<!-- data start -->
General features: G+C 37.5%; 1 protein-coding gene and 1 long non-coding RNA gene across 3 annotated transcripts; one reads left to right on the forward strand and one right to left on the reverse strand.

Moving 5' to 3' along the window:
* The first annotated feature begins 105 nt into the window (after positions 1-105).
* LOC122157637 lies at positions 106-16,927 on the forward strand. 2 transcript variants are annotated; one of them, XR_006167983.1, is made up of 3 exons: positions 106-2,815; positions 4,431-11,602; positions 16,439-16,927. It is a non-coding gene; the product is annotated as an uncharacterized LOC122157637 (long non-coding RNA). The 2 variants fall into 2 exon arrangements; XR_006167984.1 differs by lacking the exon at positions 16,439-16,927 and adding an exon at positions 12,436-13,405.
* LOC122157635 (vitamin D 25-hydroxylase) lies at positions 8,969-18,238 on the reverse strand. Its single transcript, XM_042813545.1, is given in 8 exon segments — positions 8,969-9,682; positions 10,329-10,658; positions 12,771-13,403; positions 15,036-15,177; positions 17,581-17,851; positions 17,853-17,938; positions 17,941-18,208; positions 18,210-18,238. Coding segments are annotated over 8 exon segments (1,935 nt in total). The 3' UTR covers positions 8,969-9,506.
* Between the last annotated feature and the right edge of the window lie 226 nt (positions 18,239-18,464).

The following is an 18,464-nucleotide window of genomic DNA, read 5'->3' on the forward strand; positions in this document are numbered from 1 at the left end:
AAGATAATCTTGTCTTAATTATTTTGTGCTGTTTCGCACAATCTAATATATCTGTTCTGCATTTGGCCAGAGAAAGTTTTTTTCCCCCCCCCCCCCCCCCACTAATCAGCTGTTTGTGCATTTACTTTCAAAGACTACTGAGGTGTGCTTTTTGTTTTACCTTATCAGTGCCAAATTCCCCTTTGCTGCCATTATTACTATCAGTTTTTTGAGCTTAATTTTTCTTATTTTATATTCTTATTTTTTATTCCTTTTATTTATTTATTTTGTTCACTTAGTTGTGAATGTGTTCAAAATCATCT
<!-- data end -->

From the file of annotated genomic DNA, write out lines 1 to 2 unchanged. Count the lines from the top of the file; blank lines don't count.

General features: G+C 37.5%; 1 protein-coding gene and 1 long non-coding RNA gene across 3 annotated transcripts; one reads left to right on the forward strand and one right to left on the reverse strand.

Moving 5' to 3' along the window: